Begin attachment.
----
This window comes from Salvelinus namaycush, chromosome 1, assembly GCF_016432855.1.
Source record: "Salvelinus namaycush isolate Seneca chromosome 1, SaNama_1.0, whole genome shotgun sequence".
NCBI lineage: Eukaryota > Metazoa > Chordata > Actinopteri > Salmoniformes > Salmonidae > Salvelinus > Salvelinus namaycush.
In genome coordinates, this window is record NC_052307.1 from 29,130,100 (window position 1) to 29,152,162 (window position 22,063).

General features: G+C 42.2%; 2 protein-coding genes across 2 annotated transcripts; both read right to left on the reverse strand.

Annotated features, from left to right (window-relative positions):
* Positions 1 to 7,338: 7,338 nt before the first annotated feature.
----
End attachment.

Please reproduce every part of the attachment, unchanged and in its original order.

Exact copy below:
This window comes from Salvelinus namaycush, chromosome 1, assembly GCF_016432855.1.
Source record: "Salvelinus namaycush isolate Seneca chromosome 1, SaNama_1.0, whole genome shotgun sequence".
NCBI lineage: Eukaryota > Metazoa > Chordata > Actinopteri > Salmoniformes > Salmonidae > Salvelinus > Salvelinus namaycush.
In genome coordinates, this window is record NC_052307.1 from 29,130,100 (window position 1) to 29,152,162 (window position 22,063).

General features: G+C 42.2%; 2 protein-coding genes across 2 annotated transcripts; both read right to left on the reverse strand.

Annotated features, from left to right (window-relative positions):
* Positions 1 to 7,338: 7,338 nt before the first annotated feature.